More than a hundred bicyclists will take off at 7:25 a.m. Friday from St. Johnsburg Fire Hall on Ward Road in Wheatfield for the ninth annual Ride for Missing Children, a 100-mile educational bike ride through Niagara and Erie counties sponsored by the National Center for Missing and Exploited Children.
Riders will take rest stops and attend pep rallies at local schools in order to educate both parents and children about prevention and services, especially services available in Niagara County. A number of teachers have volunteered to participate in the ride.
The trek will end where it started at 5 p.m., with planned stops throughout the day at Westminster Charter School in Buffalo, Lindbergh Elementary School in Kenmore, Ledgeview Elementary in Clarence, Starpoint Elementary in Pendleton, Niagara Charter School in Niagara Falls and Spruce Elementary in North Tonawanda.
At each stop riders will greet the children and help deliver safety messages and students will give riders motivation to continue their ride. Internet safety messages will be delivered by the national center’s spokes-robot “Clicky,” along with a D.J., who will lead the children in songs, safety messages and cheers for the riders.
Kathy Gust, program director for the Western New York office of the National Center for Missing and Exploited Children, said the idea for the awareness bike rides originated in Utica in 1995, where a team of bicyclists rode from the Central New York city to Washington, D.C. to bring awareness to the plight of missing children.
She said rides, held by branches throughout the state, are held as close as possible to May 25, which is National Missing Children’s Day. Last year was the first year Niagara County was included in the ride.
“We’ve really been pushing to forge a relationship with Niagara County and law enforcement in Niagara County,” Gust said.
“Everyone rides together and it is police-escorted,” she said. “Riders ride two by two, which signifies safety in numbers. When we teach abduction prevention to children, the second rule we teach kids is take a friend with you.”
But prevention education is a year-round effort by the national center and Gust said they travel to schools throughout the year. She said a community educator, funded by a grant from the Oishei Foundation, has specifically been directed to educate Niagara County school children. They also will work with any interested community group, such as church groups or Boy and Girl Scouts.
“We teach kids how to keep themselves safe. The four rules we teach little kids is check first before going anywhere or getting in a car, take a friend with you, it’s OK to tell people no, and talk to a trusted adult,” Gust said. “We start in pre-K. Our research shows that the largest number of kids where abductions happen are between the ages of 10 and 14, so it’s important to train those kids before and continue talking to them.”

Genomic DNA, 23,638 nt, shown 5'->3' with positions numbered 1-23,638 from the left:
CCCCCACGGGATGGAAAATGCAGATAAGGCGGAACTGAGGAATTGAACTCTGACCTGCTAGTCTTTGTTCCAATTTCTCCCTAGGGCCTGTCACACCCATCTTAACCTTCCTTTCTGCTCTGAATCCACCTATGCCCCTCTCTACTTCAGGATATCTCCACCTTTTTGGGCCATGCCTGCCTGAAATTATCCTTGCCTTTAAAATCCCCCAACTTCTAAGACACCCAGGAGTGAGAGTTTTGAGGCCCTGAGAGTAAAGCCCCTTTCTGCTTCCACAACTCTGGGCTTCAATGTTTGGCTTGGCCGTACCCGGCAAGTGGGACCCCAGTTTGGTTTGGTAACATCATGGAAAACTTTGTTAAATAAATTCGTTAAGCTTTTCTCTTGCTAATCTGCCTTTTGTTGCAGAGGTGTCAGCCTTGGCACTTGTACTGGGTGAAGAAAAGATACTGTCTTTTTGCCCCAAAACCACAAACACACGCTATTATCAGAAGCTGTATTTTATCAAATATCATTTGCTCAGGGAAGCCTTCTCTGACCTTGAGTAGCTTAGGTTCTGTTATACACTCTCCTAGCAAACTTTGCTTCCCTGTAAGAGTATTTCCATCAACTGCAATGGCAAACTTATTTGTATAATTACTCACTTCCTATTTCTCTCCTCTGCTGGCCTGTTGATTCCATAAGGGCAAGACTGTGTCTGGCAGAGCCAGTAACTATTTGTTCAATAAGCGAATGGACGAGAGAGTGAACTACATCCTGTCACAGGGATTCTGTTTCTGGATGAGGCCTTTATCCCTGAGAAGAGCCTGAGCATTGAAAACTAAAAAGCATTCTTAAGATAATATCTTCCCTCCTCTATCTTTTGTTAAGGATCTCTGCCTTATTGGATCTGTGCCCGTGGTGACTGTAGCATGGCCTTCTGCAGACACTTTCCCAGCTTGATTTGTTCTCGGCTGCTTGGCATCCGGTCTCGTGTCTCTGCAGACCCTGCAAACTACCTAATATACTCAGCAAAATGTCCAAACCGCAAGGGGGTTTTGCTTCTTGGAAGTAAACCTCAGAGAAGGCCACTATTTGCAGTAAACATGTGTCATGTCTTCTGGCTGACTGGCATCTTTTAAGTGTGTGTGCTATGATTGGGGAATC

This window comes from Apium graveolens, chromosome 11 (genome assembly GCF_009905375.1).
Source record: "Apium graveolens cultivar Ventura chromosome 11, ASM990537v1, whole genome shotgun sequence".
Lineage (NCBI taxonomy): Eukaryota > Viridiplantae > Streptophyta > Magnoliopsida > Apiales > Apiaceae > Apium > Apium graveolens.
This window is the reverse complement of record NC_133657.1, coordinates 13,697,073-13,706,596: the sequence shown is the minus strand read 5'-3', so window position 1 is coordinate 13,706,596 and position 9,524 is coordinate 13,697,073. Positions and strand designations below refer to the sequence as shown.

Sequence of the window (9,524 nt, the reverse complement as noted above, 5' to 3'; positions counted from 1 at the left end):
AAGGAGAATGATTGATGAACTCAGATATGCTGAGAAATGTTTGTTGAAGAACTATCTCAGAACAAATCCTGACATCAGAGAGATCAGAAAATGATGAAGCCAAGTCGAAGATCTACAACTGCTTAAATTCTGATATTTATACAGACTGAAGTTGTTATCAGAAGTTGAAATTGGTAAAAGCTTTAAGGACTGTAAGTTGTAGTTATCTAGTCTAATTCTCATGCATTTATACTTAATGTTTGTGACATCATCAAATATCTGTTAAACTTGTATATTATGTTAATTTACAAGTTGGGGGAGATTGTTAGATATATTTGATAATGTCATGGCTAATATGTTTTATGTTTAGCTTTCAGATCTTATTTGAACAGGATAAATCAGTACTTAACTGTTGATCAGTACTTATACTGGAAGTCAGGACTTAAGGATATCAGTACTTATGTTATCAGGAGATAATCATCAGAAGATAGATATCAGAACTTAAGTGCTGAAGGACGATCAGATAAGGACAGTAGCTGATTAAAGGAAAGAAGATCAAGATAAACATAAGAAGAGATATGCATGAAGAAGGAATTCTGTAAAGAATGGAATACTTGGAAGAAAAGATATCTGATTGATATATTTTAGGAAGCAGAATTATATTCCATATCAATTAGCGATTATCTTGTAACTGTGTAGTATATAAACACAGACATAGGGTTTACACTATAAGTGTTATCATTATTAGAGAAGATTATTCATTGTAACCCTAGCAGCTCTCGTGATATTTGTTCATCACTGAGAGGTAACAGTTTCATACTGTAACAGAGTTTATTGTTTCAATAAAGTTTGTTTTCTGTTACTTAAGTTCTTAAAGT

Gust said they also have websites geared for youth education: kidsmartz.org, which is abduction prevention information for kindergarten through sixth grade, and netsmartz.org, which teaches Internet safety.
“We get a lot of calls from schools who want us to talk about sexting. A lot of times kids don’t think it’s a big deal, but they don’t think about the consequences,” she said.
Gust said in addition to youth programs, they also support law enforcement throughout the year, helping police to recover missing children.
“We are also the national clearinghouse for child pornography,” Gust said.
According to the Niagara County Sheriff’s Department, the group’s Cyber Tipline serves as a mechanism for reporting child pornography, child sex trafficking and other forms of child sexual exploitation. Since it was launched in 1998, more than 3.5 million reports of child sexual exploitation have been received and more than 134 million cases of suspected child pornography have been reviewed.
Gust said they have a great relationship with law enforcement and nationally the group works with the U.S. Department of Justice’s Office of Juvenile Justice and Delinquency Prevention.
Last year more than 125 riders, wearing purple, white, pink and teal, raised more than $35,000 for the Buffalo-based organization.
“Our ride started in Utica, shortly after Sara Anne Wood was abducted, and pink and teal were the colors she was wearing when she went missing,” said Gust. Sara Anne had been riding her bike in Massachusetts when she was abducted in 1993.
She was just 12 years old. Her body was never found, but Lewis Lent Jr., a former handyman and janitor, pleaded guilty to murdering her and was sentenced to life in prison.
Gust said they wear white for hope and purple for fallen officers.
“The white is for hope because one thing the center always says is, ‘We never give up hope.’ We never stop looking for a child until that child is found. In the Russell Mort case, Mrs. Mort actually spoke at our ride last year,” Mort has been missing for 35 years and authorities this month issued a new appeal for the public’s help in the case.
“We tell families that we will always be here for you,” said Gust. “Never give up hope.”
The national center is authorized by Congress to serve as the nation’s clearinghouse on these issues and operates a hotline, 800-THE-LOST. It has assisted law enforcement in the recovery of more than 205,000 children.
Gust said organizers prefer that only experienced riders volunteer to join. She said the maximum number of riders that can participate is 200.
To inquire about registering for the event or to find out more about programs, go to missingkids.com.
This year’s sponsors include Ingram Micro, Intense Milk, M&T Bank, Towne Auto Dealerships, Pepsi, ESM Group and Tom’s Pro Bike Shop.